Beckham on a California beach making some seemingly impossible trick shots gone viral on Youtube. He is apparently able to easily shoot three balls into far away garbage cans while barefoot, a feat that requires surgical precision in kicking the ball.
Craig Foster, former Australian football player said, “the fact that the vision is believable says everything about the technical accuracy required to play the beautiful game.”
“David Beckham built a decorated career from being able to perfectly dissect a tiny space, on the run, from forty to fifty metres, under pressure by an opponent, landing the ball on a teammate’s chest or perfectly in front of him so as not to break his momentum, or curling the ball over a wall of men into the top corner with an accuracy within fractions of a millimetre,” he added.
Sir Alex Ferguson once said he had never seen another right-footed player with the possible exception of Johnny Giles who could strike the ball so cleanly and with such wonderful accuracy. Beckham made you want to believe that right feet could be described as “educated”, too. His technique from free-kicks was renowned but the harder skill for a right-sided midfielder has always been to deliver the telling cross on the run. Beckham made this his forte. He would aim for the six-yard line but with a trajectory that meant the ball would arc away from the goal. The cross would be delivered with pace, rather than floated over, making it harder for the goalkeeper to judge the flight of the ball. They were the kind of deliveries, in short, that goalkeepers detest and nobody before, or since, has put over with such distinction.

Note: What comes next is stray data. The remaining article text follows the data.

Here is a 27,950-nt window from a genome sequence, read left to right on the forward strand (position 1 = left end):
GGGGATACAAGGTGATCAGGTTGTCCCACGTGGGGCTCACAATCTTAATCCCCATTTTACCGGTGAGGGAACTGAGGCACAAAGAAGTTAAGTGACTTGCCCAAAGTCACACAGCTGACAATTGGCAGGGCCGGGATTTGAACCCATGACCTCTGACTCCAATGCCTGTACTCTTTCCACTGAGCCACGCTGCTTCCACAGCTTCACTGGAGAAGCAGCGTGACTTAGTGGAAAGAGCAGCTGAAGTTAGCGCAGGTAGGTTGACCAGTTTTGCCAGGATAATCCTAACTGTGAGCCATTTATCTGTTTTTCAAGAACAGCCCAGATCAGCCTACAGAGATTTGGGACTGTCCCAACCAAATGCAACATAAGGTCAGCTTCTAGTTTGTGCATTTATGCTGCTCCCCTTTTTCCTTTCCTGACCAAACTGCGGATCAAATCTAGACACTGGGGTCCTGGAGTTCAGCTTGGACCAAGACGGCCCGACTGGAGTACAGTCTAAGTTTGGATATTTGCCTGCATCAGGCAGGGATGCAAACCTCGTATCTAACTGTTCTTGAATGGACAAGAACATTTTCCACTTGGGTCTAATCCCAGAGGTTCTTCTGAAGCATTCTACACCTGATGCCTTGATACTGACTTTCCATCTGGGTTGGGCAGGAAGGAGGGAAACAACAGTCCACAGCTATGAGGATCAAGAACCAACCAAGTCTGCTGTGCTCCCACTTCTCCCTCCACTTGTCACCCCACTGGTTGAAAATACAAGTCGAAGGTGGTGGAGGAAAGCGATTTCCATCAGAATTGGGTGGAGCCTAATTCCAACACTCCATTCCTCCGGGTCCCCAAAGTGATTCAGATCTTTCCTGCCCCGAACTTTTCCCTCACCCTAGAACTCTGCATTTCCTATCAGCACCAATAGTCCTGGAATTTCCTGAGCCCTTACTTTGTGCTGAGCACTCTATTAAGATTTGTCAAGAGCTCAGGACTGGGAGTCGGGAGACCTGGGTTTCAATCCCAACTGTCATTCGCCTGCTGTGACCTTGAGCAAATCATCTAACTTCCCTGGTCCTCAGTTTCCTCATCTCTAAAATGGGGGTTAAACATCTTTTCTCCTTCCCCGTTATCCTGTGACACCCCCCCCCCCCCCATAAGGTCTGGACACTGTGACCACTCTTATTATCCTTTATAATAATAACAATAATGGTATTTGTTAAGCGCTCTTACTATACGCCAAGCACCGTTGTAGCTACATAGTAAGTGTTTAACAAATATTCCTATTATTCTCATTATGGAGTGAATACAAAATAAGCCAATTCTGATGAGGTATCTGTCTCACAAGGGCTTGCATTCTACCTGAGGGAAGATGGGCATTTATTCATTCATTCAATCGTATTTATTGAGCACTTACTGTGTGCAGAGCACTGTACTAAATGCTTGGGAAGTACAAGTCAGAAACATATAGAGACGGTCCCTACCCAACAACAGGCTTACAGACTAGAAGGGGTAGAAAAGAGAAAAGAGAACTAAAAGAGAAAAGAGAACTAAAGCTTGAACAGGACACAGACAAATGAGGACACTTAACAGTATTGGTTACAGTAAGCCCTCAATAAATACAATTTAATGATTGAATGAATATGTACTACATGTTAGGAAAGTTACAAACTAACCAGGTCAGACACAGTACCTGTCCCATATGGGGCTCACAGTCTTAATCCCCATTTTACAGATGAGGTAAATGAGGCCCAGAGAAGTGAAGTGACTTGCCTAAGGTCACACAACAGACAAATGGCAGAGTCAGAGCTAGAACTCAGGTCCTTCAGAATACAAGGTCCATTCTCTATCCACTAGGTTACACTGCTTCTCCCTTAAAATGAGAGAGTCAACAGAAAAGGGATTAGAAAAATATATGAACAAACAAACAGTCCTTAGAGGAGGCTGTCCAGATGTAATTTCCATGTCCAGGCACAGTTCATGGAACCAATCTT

At the Cliff, United’s old training ground, Beckham in his pomp would ask the coaches to fasten an old tyre to the top corner of the goal then line up the ball 25, 30, 35 yards out, before trying to put it through the hole. Invariably, he would manage it within the first few attempts. Then he would raise the stakes and the ball had to go through without touching the sides. And again, it wouldn’t be too long before he had done it and he was heading inside with that fast stride and triumphant smile.
The mistake sometimes when a footballer is this gifted is to believe it is all natural ability and overlook the sheer effort that goes into it. Beckham was always a prodigious worker, entirely dedicated to the idea of being a footballer, going all the way back to when he was growing up in Chingford with posters of Bryan Robson on his bedroom wall. He was fortunate, undoubtedly, that his father, Ted, was so devoted – still a home-and-away United match-goer even now – but it was his own dedication, as much as his ability, that made all those endless hours of schlepping up and down the motorway worthwhile.
Ferguson had it spot on in 1999: “David Beckham is Britain’s finest striker of a football not because of God-given talent but because he practises with a relentless application that the vast majority of less gifted players wouldn’t contemplate.”